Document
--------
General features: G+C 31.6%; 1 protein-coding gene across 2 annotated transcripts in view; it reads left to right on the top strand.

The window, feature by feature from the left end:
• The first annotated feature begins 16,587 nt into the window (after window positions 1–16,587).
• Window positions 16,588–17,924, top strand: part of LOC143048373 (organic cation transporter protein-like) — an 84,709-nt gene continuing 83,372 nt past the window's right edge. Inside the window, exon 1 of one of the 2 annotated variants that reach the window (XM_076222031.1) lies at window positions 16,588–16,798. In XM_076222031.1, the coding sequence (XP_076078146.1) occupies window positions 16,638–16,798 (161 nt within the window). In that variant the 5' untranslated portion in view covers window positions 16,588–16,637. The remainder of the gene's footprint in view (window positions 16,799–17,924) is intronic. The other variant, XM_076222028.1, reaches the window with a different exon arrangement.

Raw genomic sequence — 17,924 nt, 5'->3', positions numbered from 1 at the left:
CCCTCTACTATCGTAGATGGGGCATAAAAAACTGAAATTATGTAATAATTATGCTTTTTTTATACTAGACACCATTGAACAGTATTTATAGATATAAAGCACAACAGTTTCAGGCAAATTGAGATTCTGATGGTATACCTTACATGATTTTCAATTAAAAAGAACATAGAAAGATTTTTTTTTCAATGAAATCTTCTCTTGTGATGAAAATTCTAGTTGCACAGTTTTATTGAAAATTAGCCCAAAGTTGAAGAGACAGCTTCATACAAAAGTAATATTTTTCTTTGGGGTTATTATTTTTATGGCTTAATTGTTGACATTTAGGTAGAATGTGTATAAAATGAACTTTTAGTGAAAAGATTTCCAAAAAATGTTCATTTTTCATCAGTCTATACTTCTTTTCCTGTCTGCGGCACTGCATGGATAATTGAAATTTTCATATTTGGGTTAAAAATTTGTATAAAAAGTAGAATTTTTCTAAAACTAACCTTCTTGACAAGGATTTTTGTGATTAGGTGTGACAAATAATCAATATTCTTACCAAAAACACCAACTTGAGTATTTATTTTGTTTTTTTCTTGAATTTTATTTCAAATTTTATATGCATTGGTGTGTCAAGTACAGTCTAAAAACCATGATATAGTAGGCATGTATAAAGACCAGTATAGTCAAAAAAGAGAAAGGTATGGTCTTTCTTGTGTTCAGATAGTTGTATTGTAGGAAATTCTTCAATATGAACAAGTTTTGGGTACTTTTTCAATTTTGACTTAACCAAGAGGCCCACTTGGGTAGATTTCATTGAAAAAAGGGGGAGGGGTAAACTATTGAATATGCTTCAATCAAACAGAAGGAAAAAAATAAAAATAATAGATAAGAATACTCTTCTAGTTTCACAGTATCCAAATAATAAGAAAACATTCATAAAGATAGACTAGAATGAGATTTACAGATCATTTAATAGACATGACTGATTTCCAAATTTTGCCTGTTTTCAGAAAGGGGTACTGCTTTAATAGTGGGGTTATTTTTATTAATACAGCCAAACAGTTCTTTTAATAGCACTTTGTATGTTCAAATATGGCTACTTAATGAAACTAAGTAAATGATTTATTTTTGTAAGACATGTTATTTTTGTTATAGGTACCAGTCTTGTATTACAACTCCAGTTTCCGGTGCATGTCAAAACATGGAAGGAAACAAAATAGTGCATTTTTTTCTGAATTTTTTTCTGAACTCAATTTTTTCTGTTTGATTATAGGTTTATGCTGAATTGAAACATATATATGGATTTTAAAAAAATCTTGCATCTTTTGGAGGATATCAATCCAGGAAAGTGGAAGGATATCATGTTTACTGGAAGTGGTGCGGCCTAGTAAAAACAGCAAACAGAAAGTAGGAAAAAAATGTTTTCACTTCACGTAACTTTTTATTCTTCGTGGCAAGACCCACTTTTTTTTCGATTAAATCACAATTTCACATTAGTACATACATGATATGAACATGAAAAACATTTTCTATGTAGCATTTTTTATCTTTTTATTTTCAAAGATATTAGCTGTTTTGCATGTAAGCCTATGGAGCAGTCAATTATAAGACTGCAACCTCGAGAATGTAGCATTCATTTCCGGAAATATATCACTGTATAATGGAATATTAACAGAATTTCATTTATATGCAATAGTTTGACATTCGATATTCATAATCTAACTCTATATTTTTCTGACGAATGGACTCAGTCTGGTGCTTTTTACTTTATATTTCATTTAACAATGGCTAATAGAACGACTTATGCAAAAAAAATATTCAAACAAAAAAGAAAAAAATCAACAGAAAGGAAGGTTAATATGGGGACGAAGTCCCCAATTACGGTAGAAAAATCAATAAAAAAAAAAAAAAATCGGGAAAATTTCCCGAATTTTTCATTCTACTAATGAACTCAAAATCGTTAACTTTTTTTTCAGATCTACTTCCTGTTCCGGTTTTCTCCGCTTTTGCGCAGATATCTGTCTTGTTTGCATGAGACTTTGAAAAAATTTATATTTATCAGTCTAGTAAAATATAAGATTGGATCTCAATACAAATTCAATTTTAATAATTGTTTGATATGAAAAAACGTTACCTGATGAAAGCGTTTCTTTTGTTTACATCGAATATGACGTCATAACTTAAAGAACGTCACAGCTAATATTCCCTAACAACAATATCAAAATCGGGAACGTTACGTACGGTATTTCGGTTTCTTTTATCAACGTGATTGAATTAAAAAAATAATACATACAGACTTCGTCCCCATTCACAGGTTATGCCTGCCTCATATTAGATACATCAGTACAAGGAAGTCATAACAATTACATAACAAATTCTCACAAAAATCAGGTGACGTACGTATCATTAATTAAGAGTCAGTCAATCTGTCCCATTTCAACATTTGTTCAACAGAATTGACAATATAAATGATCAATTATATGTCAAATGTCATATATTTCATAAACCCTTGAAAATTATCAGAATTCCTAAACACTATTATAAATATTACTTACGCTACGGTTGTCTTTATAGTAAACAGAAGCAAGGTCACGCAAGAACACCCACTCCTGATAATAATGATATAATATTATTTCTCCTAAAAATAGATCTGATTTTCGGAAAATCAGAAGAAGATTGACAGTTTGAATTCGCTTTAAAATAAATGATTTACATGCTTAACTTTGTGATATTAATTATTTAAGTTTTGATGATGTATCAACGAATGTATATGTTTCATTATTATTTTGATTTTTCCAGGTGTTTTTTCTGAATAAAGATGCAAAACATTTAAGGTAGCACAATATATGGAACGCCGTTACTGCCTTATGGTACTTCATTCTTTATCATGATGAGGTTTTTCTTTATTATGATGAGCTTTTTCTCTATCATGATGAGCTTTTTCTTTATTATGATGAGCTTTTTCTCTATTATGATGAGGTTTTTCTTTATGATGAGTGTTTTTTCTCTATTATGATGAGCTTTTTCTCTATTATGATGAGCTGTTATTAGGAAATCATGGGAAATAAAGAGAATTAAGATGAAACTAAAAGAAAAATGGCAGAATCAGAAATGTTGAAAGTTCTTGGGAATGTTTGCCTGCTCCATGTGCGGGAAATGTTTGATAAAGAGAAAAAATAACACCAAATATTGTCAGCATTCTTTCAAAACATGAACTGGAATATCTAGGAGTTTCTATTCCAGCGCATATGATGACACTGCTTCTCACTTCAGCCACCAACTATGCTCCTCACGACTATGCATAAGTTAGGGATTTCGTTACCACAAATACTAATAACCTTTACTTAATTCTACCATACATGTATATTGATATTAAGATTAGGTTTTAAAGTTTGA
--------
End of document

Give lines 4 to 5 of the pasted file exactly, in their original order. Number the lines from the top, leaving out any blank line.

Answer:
• Window positions 16,588–17,924, top strand: part of LOC143048373 (organic cation transporter protein-like) — an 84,709-nt gene continuing 83,372 nt past the window's right edge. Inside the window, exon 1 of one of the 2 annotated variants that reach the window (XM_076222031.1) lies at window positions 16,588–16,798. In XM_076222031.1, the coding sequence (XP_076078146.1) occupies window positions 16,638–16,798 (161 nt within the window). In that variant the 5' untranslated portion in view covers window positions 16,588–16,637. The remainder of the gene's footprint in view (window positions 16,799–17,924) is intronic. The other variant, XM_076222028.1, reaches the window with a different exon arrangement.

Raw genomic sequence — 17,924 nt, 5'->3', positions numbered from 1 at the left: